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The ruby in the hand of the devil at the top of the mountain in the country conquered by the army of devils existing until now does not make any sense.

Like this sentence, is it allowed to modify a word to the infinite point and make an infinitely long noun phrase? People just cut it off at some point and do not go on any further, and instead just create another sentence. Is there a rule/principle that limits the length of a noun phrase?

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    If a noun group is too long the reader gets lost and if a reader gets lost in a sentence, as in your example, it is stylistically botchwork. – rogermue Sep 4 '15 at 1:01
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Language isn't math (or what I would imagine math is) where absolutes are clear and defined.

The purpose of language is to communicate. If communication is not your goal, you can do whatever you want with words, including to write a book that is one long, circular, never ending sentence (it would have no beginning, either.) A person could start wherever they wanted to, and it would be just as incomprehensible (and permissible) as at any different point.

But if you want to communicate, language has to have limitations to be intelligible.

Is there a rule/principle that limits the length of a noun phrase?

There is no rule. One limits a noun phrase or any other aspect of a sentence based on comprehensibility. There are math equations that are completely beyond me, and there are sentences that I have to read several times to understand. The latter are not "wrong".

Noam Chomsky's famous sentence is grammatically correct, but it doesn't really mean anything that reflects our reality.

Colorless green ideas sleep furiously.

Edited to add: As Professor Lawler pointed out, language must be speakable, placing another real limit on it.

Any noun phrase long enough to be unpronounceable within a long human lifetime (say, 100 years) would be ungrammatical.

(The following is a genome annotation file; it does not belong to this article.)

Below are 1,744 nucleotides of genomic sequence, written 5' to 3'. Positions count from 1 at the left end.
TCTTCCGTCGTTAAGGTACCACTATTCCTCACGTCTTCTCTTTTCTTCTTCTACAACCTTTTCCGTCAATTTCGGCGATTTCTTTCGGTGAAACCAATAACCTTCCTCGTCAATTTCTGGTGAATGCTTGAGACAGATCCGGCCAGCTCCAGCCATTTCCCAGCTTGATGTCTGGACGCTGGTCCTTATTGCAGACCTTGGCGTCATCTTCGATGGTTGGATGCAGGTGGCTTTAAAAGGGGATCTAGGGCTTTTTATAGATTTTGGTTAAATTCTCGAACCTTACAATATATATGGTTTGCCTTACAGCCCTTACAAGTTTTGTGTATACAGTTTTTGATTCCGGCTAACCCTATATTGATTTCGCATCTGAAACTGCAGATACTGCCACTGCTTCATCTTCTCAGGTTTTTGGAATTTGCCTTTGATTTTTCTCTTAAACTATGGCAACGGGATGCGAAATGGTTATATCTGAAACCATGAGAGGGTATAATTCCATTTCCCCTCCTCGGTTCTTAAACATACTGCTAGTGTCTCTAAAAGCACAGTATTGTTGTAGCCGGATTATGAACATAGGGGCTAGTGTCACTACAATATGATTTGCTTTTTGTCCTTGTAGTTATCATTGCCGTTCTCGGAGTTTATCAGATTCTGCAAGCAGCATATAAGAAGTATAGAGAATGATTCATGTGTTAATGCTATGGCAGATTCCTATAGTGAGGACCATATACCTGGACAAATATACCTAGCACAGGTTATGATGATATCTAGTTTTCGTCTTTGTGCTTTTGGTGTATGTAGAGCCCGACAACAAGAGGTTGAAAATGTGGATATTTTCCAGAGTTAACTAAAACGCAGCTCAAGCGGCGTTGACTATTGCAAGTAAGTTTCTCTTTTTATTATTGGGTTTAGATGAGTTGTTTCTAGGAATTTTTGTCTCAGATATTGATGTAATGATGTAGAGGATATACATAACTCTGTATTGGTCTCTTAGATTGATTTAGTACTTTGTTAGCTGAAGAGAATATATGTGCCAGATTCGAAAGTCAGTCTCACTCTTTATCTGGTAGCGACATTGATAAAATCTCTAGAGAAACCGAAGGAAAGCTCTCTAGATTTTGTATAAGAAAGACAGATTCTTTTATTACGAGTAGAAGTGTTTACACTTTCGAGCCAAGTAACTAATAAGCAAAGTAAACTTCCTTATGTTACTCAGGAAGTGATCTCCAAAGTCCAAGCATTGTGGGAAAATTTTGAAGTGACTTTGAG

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    To be language, it must be speakable. Any noun phrase long enough to be unpronounceable within a long human lifetime (say, 100 years) would be ungrammatical. Unlike mathematics, the real world does not allow infinities; only infinitives. – John Lawler Sep 4 '15 at 0:44
  • ASL is not "speakable," although perhaps you're counting approximate translation to a language that is spoken. Mathematical language allows proofs that cannot be spoken within the longest human lifetime. These are verified by computer programs that are in turn verified by mathematicians. An English sentence that's sufficiently long would be unintelligible but it could be generated by recognized recursive grammatical rules. It seem somewhat arbitrary to find such a sentence in violation of the rules. – deadrat Sep 4 '15 at 2:10
  • I wouldn't say that a noun phrase that took 100 years to speak is ungrammatical, just not recommended. Unless you're doing some serious filibustering. – curiousdannii Sep 4 '15 at 3:34
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Make it as long as you like.

The only upper limit is your readers memory. If your reader has forgotten what the noun was by the time you get to the verb, consider your text poorly written.

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